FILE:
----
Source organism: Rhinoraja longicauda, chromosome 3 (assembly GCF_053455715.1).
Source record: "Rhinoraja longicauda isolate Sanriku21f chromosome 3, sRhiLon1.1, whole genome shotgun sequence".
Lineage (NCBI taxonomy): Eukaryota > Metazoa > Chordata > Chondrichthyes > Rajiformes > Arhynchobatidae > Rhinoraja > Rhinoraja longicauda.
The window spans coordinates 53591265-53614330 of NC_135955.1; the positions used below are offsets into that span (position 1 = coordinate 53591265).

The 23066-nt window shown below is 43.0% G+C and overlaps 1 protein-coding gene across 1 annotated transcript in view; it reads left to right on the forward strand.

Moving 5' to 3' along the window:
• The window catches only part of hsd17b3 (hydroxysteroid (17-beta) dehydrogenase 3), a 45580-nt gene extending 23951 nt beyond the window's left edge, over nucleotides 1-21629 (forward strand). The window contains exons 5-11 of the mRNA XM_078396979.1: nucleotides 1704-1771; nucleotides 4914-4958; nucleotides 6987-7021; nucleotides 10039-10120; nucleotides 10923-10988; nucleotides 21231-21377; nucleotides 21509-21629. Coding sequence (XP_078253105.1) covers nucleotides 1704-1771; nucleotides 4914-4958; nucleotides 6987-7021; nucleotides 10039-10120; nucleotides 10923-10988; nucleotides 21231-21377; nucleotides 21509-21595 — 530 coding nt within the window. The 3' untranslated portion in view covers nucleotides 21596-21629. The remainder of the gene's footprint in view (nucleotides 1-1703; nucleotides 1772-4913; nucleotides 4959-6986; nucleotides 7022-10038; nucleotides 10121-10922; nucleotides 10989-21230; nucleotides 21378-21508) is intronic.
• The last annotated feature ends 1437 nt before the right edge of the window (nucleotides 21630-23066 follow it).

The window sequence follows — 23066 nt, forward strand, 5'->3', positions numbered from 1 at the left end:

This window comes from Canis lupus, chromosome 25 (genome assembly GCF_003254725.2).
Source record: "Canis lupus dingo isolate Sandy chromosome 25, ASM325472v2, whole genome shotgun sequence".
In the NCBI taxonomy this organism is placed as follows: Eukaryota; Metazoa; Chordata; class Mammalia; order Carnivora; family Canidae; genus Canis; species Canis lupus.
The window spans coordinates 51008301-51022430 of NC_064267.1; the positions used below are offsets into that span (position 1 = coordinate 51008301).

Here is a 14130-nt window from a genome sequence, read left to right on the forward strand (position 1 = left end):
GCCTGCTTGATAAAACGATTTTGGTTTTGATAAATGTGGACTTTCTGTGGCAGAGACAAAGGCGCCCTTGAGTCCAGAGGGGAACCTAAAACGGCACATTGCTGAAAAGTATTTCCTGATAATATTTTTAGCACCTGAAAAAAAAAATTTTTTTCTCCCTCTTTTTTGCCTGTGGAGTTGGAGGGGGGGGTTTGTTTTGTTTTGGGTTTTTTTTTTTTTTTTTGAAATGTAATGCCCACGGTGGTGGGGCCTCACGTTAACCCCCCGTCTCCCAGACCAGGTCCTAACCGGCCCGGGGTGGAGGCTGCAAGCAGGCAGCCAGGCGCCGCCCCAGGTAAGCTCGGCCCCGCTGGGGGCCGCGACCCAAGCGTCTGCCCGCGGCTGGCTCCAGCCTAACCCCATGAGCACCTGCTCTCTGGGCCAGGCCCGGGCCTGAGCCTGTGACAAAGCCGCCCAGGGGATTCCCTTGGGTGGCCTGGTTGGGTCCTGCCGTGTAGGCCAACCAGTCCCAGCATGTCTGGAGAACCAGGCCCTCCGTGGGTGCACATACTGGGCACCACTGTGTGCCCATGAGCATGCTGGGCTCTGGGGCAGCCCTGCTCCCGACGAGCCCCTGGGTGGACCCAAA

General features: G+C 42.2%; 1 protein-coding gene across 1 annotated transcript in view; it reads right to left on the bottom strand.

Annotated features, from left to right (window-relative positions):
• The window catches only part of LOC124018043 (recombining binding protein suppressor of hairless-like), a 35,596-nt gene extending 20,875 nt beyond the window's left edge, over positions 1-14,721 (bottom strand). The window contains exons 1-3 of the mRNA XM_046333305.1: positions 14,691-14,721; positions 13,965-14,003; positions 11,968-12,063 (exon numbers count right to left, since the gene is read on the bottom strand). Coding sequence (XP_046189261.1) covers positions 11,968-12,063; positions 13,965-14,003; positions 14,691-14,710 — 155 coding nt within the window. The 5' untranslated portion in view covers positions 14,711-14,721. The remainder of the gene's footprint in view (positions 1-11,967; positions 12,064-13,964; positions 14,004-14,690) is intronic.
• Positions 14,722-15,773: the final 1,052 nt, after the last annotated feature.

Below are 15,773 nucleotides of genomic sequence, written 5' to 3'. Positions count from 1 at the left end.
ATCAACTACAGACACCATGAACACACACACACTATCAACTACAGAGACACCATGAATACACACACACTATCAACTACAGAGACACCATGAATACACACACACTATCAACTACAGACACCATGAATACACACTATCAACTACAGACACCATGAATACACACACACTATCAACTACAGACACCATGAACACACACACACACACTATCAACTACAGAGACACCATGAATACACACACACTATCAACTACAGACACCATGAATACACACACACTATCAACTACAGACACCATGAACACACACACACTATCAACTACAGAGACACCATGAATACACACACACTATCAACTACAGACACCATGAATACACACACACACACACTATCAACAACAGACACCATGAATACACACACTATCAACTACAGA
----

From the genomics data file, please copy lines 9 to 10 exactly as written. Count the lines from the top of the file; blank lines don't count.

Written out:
The window sequence follows — 23066 nt, forward strand, 5'->3', positions numbered from 1 at the left end:

This window comes from Canis lupus, chromosome 25 (genome assembly GCF_003254725.2).